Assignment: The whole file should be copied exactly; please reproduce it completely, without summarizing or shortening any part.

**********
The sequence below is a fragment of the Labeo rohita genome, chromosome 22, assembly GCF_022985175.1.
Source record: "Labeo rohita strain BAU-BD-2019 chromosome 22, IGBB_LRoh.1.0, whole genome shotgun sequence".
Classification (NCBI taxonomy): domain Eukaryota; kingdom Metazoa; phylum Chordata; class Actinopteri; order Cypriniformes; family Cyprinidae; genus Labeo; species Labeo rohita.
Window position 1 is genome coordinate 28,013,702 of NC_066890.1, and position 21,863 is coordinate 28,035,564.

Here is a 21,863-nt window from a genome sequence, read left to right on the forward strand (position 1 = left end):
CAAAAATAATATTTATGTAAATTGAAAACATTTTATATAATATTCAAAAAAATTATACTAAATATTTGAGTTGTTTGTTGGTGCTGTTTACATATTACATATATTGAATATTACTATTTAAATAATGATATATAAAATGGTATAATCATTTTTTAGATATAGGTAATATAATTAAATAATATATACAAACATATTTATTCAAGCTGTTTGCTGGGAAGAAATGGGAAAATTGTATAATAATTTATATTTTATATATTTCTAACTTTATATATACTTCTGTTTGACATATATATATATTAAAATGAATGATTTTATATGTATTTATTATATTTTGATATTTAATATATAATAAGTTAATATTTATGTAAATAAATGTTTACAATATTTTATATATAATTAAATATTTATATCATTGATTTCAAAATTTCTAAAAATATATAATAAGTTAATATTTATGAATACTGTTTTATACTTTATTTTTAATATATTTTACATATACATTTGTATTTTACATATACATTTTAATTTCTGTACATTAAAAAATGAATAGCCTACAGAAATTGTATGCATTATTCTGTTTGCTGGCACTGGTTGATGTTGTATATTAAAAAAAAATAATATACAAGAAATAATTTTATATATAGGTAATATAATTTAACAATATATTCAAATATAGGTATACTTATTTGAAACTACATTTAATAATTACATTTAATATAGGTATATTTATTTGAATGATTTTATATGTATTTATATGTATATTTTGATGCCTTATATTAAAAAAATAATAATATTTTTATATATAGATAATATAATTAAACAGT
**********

The sequence below is a fragment of the Labeo rohita genome, chromosome 22, assembly GCF_022985175.1.
Source record: "Labeo rohita strain BAU-BD-2019 chromosome 22, IGBB_LRoh.1.0, whole genome shotgun sequence".
Classification (NCBI taxonomy): domain Eukaryota; kingdom Metazoa; phylum Chordata; class Actinopteri; order Cypriniformes; family Cyprinidae; genus Labeo; species Labeo rohita.
Window position 1 is genome coordinate 28,013,702 of NC_066890.1, and position 21,863 is coordinate 28,035,564.

Here is a 21,863-nt window from a genome sequence, read left to right on the forward strand (position 1 = left end):
CAAAAATAATATTTATGTAAATTGAAAACATTTTATATAATATTCAAAAAAATTATACTAAATATTTGAGTTGTTTGTTGGTGCTGTTTACATATTACATATATTGAATATTACTATTTAAATAATGATATATAAAATGGTATAATCATTTTTTAGATATAGGTAATATAATTAAATAATATATACAAACATATTTATTCAAGCTGTTTGCTGGGAAGAAATGGGAAAATTGTATAATAATTTATATTTTATATATTTCTAACTTTATATATACTTCTGTTTGACATATATATATATTAAAATGAATGATTTTATATGTATTTATTATATTTTGATATTTAATATATAATAAGTTAATATTTATGTAAATAAATGTTTACAATATTTTATATATAATTAAATATTTATATCATTGATTTCAAAATTTCTAAAAATATATAATAAGTTAATATTTATGAATACTGTTTTATACTTTATTTTTAATATATTTTACATATACATTTGTATTTTACATATACATTTTAATTTCTGTACATTAAAAAATGAATAGCCTACAGAAATTGTATGCATTATTCTGTTTGCTGGCACTGGTTGATGTTGTATATTAAAAAAAAATAATATACAAGAAATAATTTTATATATAGGTAATATAATTTAACAATATATTCAAATATAGGTATACTTATTTGAAACTACATTTAATAATTACATTTAATATAGGTATATTTATTTGAATGATTTTATATGTATTTATATGTATATTTTGATGCCTTATATTAAAAAAATAATAATATTTTTATATATAGATAATATAATTAAACAGT